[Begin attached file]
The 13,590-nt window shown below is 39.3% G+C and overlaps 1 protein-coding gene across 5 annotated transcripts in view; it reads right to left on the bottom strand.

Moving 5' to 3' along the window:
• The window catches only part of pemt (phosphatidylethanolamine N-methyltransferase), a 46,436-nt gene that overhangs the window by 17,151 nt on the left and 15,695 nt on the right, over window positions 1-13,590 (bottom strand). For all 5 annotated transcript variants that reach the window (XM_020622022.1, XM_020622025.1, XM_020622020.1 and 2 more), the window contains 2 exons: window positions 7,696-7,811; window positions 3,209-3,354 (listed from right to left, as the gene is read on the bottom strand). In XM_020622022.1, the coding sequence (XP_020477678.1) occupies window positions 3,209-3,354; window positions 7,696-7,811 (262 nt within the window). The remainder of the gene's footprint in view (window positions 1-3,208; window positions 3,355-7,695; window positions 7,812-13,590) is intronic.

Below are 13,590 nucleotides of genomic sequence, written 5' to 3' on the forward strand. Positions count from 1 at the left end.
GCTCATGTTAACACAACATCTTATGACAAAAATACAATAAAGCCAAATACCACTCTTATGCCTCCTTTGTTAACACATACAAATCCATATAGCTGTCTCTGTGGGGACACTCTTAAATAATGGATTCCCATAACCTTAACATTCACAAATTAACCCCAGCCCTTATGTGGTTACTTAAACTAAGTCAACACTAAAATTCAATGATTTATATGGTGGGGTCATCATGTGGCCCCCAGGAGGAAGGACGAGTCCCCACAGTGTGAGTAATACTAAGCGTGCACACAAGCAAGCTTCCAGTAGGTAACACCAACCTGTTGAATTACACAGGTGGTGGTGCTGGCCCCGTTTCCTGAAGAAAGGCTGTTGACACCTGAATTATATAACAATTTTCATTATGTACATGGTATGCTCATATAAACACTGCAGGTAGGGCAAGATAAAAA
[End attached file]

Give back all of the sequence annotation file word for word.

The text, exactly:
The 13,590-nt window shown below is 39.3% G+C and overlaps 1 protein-coding gene across 5 annotated transcripts in view; it reads right to left on the bottom strand.

Moving 5' to 3' along the window:
• The window catches only part of pemt (phosphatidylethanolamine N-methyltransferase), a 46,436-nt gene that overhangs the window by 17,151 nt on the left and 15,695 nt on the right, over window positions 1-13,590 (bottom strand). For all 5 annotated transcript variants that reach the window (XM_020622022.1, XM_020622025.1, XM_020622020.1 and 2 more), the window contains 2 exons: window positions 7,696-7,811; window positions 3,209-3,354 (listed from right to left, as the gene is read on the bottom strand). In XM_020622022.1, the coding sequence (XP_020477678.1) occupies window positions 3,209-3,354; window positions 7,696-7,811 (262 nt within the window). The remainder of the gene's footprint in view (window positions 1-3,208; window positions 3,355-7,695; window positions 7,812-13,590) is intronic.

Below are 13,590 nucleotides of genomic sequence, written 5' to 3' on the forward strand. Positions count from 1 at the left end.
GCTCATGTTAACACAACATCTTATGACAAAAATACAATAAAGCCAAATACCACTCTTATGCCTCCTTTGTTAACACATACAAATCCATATAGCTGTCTCTGTGGGGACACTCTTAAATAATGGATTCCCATAACCTTAACATTCACAAATTAACCCCAGCCCTTATGTGGTTACTTAAACTAAGTCAACACTAAAATTCAATGATTTATATGGTGGGGTCATCATGTGGCCCCCAGGAGGAAGGACGAGTCCCCACAGTGTGAGTAATACTAAGCGTGCACACAAGCAAGCTTCCAGTAGGTAACACCAACCTGTTGAATTACACAGGTGGTGGTGCTGGCCCCGTTTCCTGAAGAAAGGCTGTTGACACCTGAATTATATAACAATTTTCATTATGTACATGGTATGCTCATATAAACACTGCAGGTAGGGCAAGATAAAAA